PLoS ONE 01/2014; 9(12):e114244. · 3.53 Impact Factor
  • Source
    [Show abstract] [Hide abstract]
    ABSTRACT: Women with depression in pregnancy are faced with difficult treatment decisions. Untreated, antenatal depression has serious negative implications for mothers and children. While antidepressant drug treatment is likely to improve depressive symptoms, it crosses the placenta and may pose risks to the unborn child. Transcranial direct current stimulation is a focal brain stimulation treatment that improves depressive symptoms within 3 weeks of treatment by inducing changes to brain areas involved in depression, without impacting any other brain areas, and without inducing changes to heart rate, blood pressure or core body temperature. The localized nature of transcranial direct current stimulation makes it an ideal therapeutic approach for treating depression during pregnancy, although it has never previously been evaluated in this population.Methods/design: We describe a pilot randomized controlled trial of transcranial direct current stimulation among women with depression in pregnancy to assess the feasibility of a larger, multicentre efficacy study. Women over 18 years of age and between 14 and 32 weeks gestation can be enrolled in the study provided they meet diagnostic criteria for a major depressive episode of at least moderate severity and have been offered but refused antidepressant medication. Participants are randomized to receive active transcranial direct current stimulation or a sham condition that is administered in 15 30-minute treatments over three weeks. Women sit upright during treatment and receive obstetrical monitoring prior to, during and after each treatment session. Depressive symptoms, treatment acceptability, and pregnancy outcomes are assessed at baseline (prior to randomization), at the end of each treatment week, every four weeks post-treatment until delivery, and at 4 and 12 weeks postpartum.
    Trials. 09/2014; 15(1):366.
  • Source
    [Show abstract] [Hide abstract]
    ABSTRACT: Changes in γ-aminobutyric acid (GABA) mediated synaptic transmission have been associated with age-related motor and cognitive functional decline. Since anodal transcranial direct current stimulation (atDCS) has been suggested to target cortical GABAergic inhibitory interneurons, its potential for the treatment of deficient inhibitory activity and functional decline is being increasingly discussed. Therefore, after-effects of a single session of atDCS on resting-state and event-related short-interval intracortical inhibition (SICI) as evaluated with double-pulse TMS and dexterous manual performance were examined using a sham-controlled cross-over design in a sample of older and younger participants. The atDCS effect on resting-state inhibition differed in direction, magnitude, and timing, i.e., late relative release of inhibition in the younger and early relative increase in inhibition in the older. More pronounced release of event-related inhibition after atDCS was exclusively seen in the older. Event-related modulation of inhibition prior to stimulation predicted the magnitude of atDCS-induced effects on resting-state inhibition. Specifically, older participants with high modulatory capacity showed a disinhibitory effect comparable to the younger. Beneficial effects on behavior were mainly seen in the older and in tasks requiring higher dexterity, no clear association with physiological changes was found. Differential effects of atDCS on SICI, discussed to reflect GABAergic inhibition at the level of the primary motor cortex, might be distinct in older and younger participants depending on the functional integrity of the underlying neural network. Older participants with preserved modulatory capacity, i.e., a physiologically "young" motor network, were more likely to show a disinhibitory effect of atDCS. These results favor individually tailored application of tDCS with respect to specific target groups.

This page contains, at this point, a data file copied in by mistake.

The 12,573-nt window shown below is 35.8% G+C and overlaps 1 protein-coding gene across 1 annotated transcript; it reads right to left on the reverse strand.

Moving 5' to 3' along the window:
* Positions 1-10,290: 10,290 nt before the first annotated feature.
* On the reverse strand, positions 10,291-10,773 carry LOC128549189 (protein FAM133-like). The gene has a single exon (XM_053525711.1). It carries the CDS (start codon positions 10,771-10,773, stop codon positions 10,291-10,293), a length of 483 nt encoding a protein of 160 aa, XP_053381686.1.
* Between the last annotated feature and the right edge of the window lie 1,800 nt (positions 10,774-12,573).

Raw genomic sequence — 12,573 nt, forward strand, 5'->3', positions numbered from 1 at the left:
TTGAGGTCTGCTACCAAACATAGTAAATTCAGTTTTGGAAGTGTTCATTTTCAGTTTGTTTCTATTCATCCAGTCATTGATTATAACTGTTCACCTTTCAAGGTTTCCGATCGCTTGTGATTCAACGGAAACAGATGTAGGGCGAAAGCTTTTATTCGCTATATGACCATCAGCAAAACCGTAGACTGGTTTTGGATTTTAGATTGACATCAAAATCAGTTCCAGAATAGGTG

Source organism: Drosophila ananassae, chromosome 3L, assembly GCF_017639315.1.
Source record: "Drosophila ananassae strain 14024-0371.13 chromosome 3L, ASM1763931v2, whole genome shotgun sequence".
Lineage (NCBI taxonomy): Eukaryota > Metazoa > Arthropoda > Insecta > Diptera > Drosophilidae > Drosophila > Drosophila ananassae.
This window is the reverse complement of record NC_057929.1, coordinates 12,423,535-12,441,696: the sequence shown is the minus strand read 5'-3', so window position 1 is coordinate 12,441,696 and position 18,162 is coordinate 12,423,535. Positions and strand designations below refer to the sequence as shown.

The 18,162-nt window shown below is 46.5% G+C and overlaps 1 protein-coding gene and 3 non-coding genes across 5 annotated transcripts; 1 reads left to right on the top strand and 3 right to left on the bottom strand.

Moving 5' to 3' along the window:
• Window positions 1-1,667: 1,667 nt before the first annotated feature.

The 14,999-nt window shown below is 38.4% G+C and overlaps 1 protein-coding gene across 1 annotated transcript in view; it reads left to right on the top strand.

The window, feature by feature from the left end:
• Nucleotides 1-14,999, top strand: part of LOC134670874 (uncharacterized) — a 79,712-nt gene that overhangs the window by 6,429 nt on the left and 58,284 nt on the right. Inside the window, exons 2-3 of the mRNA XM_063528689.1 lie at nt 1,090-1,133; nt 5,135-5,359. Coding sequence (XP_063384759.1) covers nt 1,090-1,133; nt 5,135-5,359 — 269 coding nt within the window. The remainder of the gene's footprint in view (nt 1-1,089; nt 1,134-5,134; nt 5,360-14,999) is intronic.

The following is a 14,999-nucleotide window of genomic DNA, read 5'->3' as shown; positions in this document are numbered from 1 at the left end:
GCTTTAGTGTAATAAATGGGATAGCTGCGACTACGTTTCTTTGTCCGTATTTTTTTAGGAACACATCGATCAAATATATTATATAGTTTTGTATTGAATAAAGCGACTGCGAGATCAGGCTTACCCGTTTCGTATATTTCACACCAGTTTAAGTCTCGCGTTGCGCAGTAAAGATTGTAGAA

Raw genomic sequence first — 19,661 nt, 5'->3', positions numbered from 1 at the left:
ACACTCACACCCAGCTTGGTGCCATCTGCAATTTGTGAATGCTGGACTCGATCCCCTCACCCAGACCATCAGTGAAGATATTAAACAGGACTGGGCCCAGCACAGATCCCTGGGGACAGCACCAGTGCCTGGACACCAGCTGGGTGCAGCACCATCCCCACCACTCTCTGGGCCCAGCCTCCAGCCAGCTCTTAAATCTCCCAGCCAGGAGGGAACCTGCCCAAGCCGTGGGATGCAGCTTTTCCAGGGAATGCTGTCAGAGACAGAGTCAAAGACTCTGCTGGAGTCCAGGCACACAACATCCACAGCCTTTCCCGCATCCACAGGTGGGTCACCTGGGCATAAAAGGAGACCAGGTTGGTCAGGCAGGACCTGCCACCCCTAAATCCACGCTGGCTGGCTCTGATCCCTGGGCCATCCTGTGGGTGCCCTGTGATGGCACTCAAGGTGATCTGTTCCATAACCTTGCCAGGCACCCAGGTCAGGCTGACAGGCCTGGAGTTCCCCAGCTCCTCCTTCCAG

Frontiers in Aging Neuroscience 01/2014; 6:146. · 5.20 Impact Factor